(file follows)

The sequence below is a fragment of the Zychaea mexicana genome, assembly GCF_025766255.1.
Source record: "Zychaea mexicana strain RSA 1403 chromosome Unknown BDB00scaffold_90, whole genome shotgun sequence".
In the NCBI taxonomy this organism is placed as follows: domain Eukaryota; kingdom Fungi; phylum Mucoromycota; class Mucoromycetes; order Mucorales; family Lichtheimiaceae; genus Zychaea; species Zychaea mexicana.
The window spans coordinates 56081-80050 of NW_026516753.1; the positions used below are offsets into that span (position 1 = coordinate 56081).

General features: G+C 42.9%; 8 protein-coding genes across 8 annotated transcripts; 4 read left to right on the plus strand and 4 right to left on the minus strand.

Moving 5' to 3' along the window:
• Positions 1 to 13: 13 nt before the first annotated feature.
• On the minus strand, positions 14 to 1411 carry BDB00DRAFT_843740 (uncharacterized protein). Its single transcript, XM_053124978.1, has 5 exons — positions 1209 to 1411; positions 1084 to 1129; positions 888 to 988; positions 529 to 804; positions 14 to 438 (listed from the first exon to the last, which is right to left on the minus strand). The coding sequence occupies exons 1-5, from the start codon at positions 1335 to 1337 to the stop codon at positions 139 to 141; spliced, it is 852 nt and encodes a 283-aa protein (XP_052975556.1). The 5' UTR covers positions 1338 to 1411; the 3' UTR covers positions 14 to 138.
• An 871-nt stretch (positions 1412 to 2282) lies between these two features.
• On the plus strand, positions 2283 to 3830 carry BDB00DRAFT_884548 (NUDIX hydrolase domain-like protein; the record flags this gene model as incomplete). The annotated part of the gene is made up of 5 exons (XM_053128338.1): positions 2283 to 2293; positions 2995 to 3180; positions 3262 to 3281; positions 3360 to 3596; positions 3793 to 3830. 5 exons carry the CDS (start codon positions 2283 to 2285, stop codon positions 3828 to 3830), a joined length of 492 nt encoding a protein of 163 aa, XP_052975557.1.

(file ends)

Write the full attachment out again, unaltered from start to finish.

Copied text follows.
The sequence below is a fragment of the Zychaea mexicana genome, assembly GCF_025766255.1.
Source record: "Zychaea mexicana strain RSA 1403 chromosome Unknown BDB00scaffold_90, whole genome shotgun sequence".
In the NCBI taxonomy this organism is placed as follows: domain Eukaryota; kingdom Fungi; phylum Mucoromycota; class Mucoromycetes; order Mucorales; family Lichtheimiaceae; genus Zychaea; species Zychaea mexicana.
The window spans coordinates 56081-80050 of NW_026516753.1; the positions used below are offsets into that span (position 1 = coordinate 56081).

General features: G+C 42.9%; 8 protein-coding genes across 8 annotated transcripts; 4 read left to right on the plus strand and 4 right to left on the minus strand.

Moving 5' to 3' along the window:
• Positions 1 to 13: 13 nt before the first annotated feature.
• On the minus strand, positions 14 to 1411 carry BDB00DRAFT_843740 (uncharacterized protein). Its single transcript, XM_053124978.1, has 5 exons — positions 1209 to 1411; positions 1084 to 1129; positions 888 to 988; positions 529 to 804; positions 14 to 438 (listed from the first exon to the last, which is right to left on the minus strand). The coding sequence occupies exons 1-5, from the start codon at positions 1335 to 1337 to the stop codon at positions 139 to 141; spliced, it is 852 nt and encodes a 283-aa protein (XP_052975556.1). The 5' UTR covers positions 1338 to 1411; the 3' UTR covers positions 14 to 138.
• An 871-nt stretch (positions 1412 to 2282) lies between these two features.
• On the plus strand, positions 2283 to 3830 carry BDB00DRAFT_884548 (NUDIX hydrolase domain-like protein; the record flags this gene model as incomplete). The annotated part of the gene is made up of 5 exons (XM_053128338.1): positions 2283 to 2293; positions 2995 to 3180; positions 3262 to 3281; positions 3360 to 3596; positions 3793 to 3830. 5 exons carry the CDS (start codon positions 2283 to 2285, stop codon positions 3828 to 3830), a joined length of 492 nt encoding a protein of 163 aa, XP_052975557.1.